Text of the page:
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A Dynamic Visualization Tool of Local Trends in Heart Disease and Stroke Mortality in the United States

Phong Le, MPH1; Michele Casper, PhD1; Adam S. Vaughan, PhD, MPH, MS1 (View author affiliations)

Suggested citation for this article: Le P, Casper M, Vaughan AS. A Dynamic Visualization Tool of Local Trends in Heart Disease and Stroke Mortality in the United States. Prev Chronic Dis 2022;19:220076. DOI: http://dx.doi.org/10.5888/pcd19.220076.

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Summary

What is already known on this topic?

Cardiovascular disease (CVD) death rates have decreased in recent decades. However, in the last decade CVD death rates in many counties increased. Dissemination of local CVD trend data is critical to address increasing mortality.

What is added by this report?

This report introduces the Local Trends in Heart Disease and Stroke Mortality Dashboard, an online, interactive visualization of county-level death rates and trends for several CVD outcomes across stratifications of age, race and ethnicity, and sex.

What are the implications for public health practice?

This dashboard makes it easy for public health practitioners, health care providers, and community leaders to identify and address local health inequities in CVD mortality trends.

Abstract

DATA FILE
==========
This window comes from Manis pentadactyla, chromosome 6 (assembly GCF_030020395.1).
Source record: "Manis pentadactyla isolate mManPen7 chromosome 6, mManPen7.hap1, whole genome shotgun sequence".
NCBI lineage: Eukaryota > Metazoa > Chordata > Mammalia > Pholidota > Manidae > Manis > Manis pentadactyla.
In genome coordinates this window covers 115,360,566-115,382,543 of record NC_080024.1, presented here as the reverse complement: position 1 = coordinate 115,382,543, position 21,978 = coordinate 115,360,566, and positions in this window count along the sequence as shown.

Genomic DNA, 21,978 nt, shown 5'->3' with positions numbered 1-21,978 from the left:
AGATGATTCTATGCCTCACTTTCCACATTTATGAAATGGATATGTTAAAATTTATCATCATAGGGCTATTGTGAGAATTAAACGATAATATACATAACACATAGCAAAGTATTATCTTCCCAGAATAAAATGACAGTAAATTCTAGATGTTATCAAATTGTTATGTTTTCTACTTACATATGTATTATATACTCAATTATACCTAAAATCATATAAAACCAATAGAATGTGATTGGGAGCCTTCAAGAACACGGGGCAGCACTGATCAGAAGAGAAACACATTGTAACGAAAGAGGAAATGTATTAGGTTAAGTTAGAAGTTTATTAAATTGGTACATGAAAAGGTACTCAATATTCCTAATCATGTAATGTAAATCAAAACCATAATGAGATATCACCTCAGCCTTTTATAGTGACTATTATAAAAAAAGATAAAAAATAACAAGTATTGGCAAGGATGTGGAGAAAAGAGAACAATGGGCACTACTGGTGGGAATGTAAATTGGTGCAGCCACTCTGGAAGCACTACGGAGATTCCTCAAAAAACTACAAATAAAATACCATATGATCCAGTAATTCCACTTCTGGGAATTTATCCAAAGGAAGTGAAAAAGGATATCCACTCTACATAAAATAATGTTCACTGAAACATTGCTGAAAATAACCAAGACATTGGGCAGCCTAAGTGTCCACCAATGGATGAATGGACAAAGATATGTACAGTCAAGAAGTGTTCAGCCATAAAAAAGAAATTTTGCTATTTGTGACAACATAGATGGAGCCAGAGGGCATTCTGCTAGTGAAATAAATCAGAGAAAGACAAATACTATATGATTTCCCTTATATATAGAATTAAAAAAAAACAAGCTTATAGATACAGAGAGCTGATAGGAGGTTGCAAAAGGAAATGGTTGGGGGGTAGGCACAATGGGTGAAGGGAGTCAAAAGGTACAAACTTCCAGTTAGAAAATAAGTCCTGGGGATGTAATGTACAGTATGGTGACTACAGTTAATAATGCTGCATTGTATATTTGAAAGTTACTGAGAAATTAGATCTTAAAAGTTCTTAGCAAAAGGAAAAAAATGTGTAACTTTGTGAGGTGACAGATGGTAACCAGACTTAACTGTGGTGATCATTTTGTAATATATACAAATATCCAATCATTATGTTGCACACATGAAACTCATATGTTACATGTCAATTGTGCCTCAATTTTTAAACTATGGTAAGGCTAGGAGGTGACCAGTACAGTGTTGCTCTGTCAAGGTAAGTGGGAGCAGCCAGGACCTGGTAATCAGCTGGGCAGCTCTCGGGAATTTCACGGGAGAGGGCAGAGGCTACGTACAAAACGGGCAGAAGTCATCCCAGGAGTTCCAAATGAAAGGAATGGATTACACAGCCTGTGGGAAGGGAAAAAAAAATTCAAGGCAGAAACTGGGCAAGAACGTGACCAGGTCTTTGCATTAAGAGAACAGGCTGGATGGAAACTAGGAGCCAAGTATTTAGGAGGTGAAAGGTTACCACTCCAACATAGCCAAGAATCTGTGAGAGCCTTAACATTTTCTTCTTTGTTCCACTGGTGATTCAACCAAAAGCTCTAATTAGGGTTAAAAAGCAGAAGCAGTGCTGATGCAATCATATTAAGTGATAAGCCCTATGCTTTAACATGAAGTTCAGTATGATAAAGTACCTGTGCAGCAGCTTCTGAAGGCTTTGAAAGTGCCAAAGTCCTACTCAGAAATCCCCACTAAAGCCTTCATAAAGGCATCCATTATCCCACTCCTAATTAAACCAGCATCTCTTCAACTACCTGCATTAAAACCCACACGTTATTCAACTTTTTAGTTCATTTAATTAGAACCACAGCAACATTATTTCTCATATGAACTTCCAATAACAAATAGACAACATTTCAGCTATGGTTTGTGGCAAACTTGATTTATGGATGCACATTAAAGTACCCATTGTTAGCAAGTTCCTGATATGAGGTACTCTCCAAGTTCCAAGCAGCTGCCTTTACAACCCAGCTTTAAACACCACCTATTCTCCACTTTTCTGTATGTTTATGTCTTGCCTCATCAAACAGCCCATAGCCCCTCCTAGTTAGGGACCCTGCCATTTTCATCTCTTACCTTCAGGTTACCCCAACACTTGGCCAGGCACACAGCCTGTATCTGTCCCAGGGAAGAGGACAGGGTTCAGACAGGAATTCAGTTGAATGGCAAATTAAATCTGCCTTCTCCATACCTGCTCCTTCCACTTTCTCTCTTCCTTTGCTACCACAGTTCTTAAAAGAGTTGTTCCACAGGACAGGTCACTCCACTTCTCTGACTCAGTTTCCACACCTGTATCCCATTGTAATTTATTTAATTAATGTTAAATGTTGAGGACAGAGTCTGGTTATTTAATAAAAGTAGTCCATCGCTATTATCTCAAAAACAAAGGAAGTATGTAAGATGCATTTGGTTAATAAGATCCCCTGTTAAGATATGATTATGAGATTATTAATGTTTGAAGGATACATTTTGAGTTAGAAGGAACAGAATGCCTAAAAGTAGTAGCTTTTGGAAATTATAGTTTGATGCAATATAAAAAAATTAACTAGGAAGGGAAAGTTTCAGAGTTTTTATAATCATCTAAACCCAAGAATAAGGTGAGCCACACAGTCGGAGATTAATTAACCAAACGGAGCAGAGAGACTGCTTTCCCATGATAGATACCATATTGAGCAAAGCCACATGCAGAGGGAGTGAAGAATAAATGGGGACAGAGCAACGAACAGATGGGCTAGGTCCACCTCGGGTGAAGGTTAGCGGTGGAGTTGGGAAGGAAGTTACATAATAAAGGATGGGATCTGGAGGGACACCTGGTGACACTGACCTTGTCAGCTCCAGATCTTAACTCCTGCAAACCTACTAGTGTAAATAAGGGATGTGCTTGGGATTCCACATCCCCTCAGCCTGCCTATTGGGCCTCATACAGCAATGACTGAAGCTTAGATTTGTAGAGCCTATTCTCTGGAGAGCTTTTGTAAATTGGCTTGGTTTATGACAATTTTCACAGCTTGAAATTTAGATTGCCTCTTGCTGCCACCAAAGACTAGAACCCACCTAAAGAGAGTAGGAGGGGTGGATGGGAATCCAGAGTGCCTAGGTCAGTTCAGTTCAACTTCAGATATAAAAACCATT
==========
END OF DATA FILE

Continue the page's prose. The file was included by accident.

Efforts in the US to prevent and treat cardiovascular disease (CVD) contributed to large decreases in death rates for decades; however, in the last decade, progress has stalled, and in many counties, CVD death rates have increased. Because of these increases, there is heightened urgency to disseminate high-quality data on the temporal trends in CVD mortality. The Local Trends in Heart Disease and Stroke Mortality Dashboard is an online, interactive visualization of US county-level death rates and trends for several CVD outcomes across stratifications of age, race and ethnicity, and sex. This powerful visualization tool generates national maps of death rates and trends, state maps of death rates and trends, county-level line plots of annual death rates, and bar charts of percentage changes. County-level death rates and trends were estimated by applying a Bayesian spatiotemporal model to data obtained from the National Vital Statistics System of the National Center for Health Statistics and US Census bridged-race intercensal estimates for the years 1999 through 2019. The Local Trends in Heart Disease and Stroke Mortality Dashboard makes it easy for public health practitioners, health care providers, and community leaders to monitor county-level spatiotemporal trends in CVD mortality by age group, race and ethnicity, and sex and provides key information for identifying and addressing local health inequities in CVD mortality trends.